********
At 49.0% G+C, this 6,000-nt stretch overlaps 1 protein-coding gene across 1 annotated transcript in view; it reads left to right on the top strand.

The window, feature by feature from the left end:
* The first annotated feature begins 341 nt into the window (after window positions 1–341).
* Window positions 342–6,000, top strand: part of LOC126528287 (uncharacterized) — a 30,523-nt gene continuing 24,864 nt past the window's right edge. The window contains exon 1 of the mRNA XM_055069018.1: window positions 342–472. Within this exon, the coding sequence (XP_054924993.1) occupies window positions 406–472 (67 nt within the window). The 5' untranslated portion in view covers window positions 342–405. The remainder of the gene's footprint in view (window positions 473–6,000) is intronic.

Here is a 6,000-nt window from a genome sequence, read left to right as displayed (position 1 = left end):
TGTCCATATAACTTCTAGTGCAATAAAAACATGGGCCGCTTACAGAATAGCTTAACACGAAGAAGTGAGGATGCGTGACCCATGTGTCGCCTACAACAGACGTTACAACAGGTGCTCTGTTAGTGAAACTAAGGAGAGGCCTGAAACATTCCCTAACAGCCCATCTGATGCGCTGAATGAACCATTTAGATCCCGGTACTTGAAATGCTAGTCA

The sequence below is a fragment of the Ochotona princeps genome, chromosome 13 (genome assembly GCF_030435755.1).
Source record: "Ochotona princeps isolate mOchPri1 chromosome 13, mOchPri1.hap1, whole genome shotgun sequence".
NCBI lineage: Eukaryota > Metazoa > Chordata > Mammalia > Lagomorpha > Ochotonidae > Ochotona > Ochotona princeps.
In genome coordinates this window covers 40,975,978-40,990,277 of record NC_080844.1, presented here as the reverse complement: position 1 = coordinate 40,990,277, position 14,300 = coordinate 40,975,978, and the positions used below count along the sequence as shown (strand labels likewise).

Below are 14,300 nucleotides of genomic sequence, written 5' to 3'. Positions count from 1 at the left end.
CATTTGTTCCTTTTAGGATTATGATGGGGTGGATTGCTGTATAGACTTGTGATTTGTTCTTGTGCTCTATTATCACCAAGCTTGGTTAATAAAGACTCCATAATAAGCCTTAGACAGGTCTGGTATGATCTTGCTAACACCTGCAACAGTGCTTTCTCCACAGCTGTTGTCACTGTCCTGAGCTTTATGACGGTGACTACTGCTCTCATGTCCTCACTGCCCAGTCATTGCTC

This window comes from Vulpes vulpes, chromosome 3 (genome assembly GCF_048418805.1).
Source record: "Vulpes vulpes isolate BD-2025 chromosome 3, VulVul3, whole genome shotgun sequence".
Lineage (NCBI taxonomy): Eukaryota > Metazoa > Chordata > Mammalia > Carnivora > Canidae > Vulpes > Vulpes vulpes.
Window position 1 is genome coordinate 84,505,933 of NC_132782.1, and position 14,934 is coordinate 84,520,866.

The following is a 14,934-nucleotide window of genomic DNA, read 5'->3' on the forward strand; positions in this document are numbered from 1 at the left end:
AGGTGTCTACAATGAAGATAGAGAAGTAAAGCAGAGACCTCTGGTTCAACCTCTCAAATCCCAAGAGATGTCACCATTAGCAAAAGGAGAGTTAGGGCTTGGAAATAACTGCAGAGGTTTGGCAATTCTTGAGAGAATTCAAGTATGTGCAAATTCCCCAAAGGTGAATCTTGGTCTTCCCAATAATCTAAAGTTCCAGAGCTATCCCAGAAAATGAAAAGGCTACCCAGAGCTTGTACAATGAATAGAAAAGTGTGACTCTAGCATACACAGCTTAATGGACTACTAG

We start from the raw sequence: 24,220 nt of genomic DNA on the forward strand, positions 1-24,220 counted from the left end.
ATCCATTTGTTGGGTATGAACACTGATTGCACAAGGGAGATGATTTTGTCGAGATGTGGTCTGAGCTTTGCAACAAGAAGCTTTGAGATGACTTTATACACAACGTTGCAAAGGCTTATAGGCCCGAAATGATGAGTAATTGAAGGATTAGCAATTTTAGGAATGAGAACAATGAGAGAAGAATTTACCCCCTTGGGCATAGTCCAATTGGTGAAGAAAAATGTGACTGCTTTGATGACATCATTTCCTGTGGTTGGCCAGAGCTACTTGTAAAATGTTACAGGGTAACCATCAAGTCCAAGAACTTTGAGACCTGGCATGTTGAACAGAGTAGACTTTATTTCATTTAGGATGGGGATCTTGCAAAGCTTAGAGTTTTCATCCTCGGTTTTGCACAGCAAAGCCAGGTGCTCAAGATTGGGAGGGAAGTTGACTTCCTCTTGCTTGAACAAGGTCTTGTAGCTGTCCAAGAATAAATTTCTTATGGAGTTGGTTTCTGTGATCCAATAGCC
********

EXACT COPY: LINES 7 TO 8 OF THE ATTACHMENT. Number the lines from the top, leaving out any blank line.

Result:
The sequence below is a fragment of the Ochotona princeps genome, chromosome 13 (genome assembly GCF_030435755.1).
Source record: "Ochotona princeps isolate mOchPri1 chromosome 13, mOchPri1.hap1, whole genome shotgun sequence".